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Statistics in Biosciences

, Volume 8, Issue 1, pp 77–98 | Cite as

Permutation Testing for Treatment–Covariate Interactions and Subgroup Identification

  • Jared C. Foster
  • Bin Nan
  • Lei Shen
  • Niko Kaciroti
  • Jeremy M. G. Taylor
Article

Abstract

We consider the problem of using permutation-based methods to test for treatment–covariate interactions from randomized clinical trial data. Testing for interactions is common in the field of personalized medicine, as subgroups with enhanced treatment effects arise when treatment-by-covariate interactions exist. Asymptotic tests can often be performed for simple models, but in many cases, more complex methods are used to identify subgroups, and non-standard test statistics proposed, and asymptotic results may be difficult to obtain. In such cases, it is natural to consider permutation-based tests, which shuffle selected parts of the data in order to remove one or more associations of interest; however, in the case of interactions, it is generally not possible to remove only the associations of interest by simple permutations of the data. We propose a number of alternative permutation-based methods, designed to remove only the associations of interest, but preserving other associations. These methods estimate the interaction term in a model, then create data that “looks like” the original data except that the interaction term has been permuted. The proposed methods are shown to outperform traditional permutation methods in a simulation study. In addition, the proposed methods are illustrated using data from a randomized clinical trial of patients with hypertension.

Keywords

Permutation tests Treatment–covariate interactions Subgroup analysis Personalized medicine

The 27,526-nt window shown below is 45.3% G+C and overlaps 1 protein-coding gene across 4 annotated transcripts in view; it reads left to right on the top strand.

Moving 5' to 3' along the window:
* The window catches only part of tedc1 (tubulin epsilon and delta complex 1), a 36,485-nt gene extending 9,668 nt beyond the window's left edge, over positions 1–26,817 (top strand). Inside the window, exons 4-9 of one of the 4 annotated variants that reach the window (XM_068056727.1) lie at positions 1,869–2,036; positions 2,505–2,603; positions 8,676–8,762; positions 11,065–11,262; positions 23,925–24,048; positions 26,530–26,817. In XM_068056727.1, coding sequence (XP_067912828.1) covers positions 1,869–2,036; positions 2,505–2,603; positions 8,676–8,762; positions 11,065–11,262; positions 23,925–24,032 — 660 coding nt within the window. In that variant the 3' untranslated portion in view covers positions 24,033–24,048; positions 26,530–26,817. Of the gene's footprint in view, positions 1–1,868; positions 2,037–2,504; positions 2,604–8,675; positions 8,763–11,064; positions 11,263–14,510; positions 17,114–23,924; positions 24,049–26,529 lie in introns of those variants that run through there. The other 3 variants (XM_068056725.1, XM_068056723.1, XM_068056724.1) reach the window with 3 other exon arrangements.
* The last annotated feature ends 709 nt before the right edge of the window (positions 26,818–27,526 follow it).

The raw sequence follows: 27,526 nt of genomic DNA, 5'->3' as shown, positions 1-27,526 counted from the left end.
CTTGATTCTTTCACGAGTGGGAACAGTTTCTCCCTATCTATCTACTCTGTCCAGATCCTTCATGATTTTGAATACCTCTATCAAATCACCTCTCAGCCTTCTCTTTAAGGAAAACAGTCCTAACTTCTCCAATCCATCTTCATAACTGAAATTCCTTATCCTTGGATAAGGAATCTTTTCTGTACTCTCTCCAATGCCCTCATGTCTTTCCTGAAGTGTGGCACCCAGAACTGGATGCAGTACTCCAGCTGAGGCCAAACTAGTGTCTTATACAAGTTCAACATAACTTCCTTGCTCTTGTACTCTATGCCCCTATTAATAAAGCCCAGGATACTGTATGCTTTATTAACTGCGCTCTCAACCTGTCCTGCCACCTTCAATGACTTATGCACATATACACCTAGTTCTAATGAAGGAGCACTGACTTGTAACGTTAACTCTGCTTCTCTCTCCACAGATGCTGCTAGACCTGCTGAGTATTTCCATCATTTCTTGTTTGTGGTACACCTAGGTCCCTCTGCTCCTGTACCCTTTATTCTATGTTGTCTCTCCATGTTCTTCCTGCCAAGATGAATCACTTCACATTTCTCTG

Notes

Acknowledgments

This research was partially supported by a Grant from Eli Lilly, Grant DMS-1007590 from the National Science Foundation, Grants CA083654 and AG036802 from the National Institutes of Health (NIH), and the Intramural Research Program of the NIH, Eunice Kennedy Shriver National Institute of Child Health and Human Development (NICHD). We also utilized the high-performance computational capabilities of the Biowulf Linux cluster at NIH, Bethesda, MD. (http://biowulf.nih.gov).

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Copyright information

© International Chinese Statistical Association (outside the US) 2015

Authors and Affiliations

  • Jared C. Foster
    • 1
  • Bin Nan
    • 2
  • Lei Shen
    • 3
  • Niko Kaciroti
    • 2
  • Jeremy M. G. Taylor
    • 2
  1. 1.Biostatistics and Bioinformatics Branch, Division of Intramural Population Health Research, Eunice Kennedy Shriver National Institute of Child Health and Human DevelopmentNational Institutes of HealthBethesdaUSA
  2. 2.Department of BiostatisticsUniversity of MichiganAnn ArborUSA
  3. 3.Global Statistical Sciences, Advanced AnalyticsEli LillyIndianapolisUSA

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